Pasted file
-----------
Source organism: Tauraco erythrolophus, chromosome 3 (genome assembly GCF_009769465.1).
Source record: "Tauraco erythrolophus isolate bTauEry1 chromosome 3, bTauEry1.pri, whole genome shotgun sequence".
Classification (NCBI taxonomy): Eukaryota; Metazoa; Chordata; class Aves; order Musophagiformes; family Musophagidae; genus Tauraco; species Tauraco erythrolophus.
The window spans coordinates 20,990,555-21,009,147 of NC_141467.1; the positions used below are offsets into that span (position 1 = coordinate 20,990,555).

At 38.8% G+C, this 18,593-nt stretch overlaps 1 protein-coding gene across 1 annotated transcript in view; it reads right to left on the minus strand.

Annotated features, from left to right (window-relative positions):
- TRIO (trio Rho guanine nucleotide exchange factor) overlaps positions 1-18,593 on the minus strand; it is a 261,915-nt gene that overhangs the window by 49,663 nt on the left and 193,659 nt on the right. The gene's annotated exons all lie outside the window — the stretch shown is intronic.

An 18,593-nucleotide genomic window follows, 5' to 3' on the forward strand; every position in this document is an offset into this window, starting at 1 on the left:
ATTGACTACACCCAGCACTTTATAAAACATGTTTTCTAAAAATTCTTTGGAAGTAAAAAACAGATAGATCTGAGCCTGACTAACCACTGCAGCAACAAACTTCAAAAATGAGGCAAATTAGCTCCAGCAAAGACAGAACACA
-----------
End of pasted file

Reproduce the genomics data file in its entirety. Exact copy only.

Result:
Source organism: Tauraco erythrolophus, chromosome 3 (genome assembly GCF_009769465.1).
Source record: "Tauraco erythrolophus isolate bTauEry1 chromosome 3, bTauEry1.pri, whole genome shotgun sequence".
Classification (NCBI taxonomy): Eukaryota; Metazoa; Chordata; class Aves; order Musophagiformes; family Musophagidae; genus Tauraco; species Tauraco erythrolophus.
The window spans coordinates 20,990,555-21,009,147 of NC_141467.1; the positions used below are offsets into that span (position 1 = coordinate 20,990,555).

At 38.8% G+C, this 18,593-nt stretch overlaps 1 protein-coding gene across 1 annotated transcript in view; it reads right to left on the minus strand.

Annotated features, from left to right (window-relative positions):
- TRIO (trio Rho guanine nucleotide exchange factor) overlaps positions 1-18,593 on the minus strand; it is a 261,915-nt gene that overhangs the window by 49,663 nt on the left and 193,659 nt on the right. The gene's annotated exons all lie outside the window — the stretch shown is intronic.

An 18,593-nucleotide genomic window follows, 5' to 3' on the forward strand; every position in this document is an offset into this window, starting at 1 on the left:
ATTGACTACACCCAGCACTTTATAAAACATGTTTTCTAAAAATTCTTTGGAAGTAAAAAACAGATAGATCTGAGCCTGACTAACCACTGCAGCAACAAACTTCAAAAATGAGGCAAATTAGCTCCAGCAAAGACAGAACACA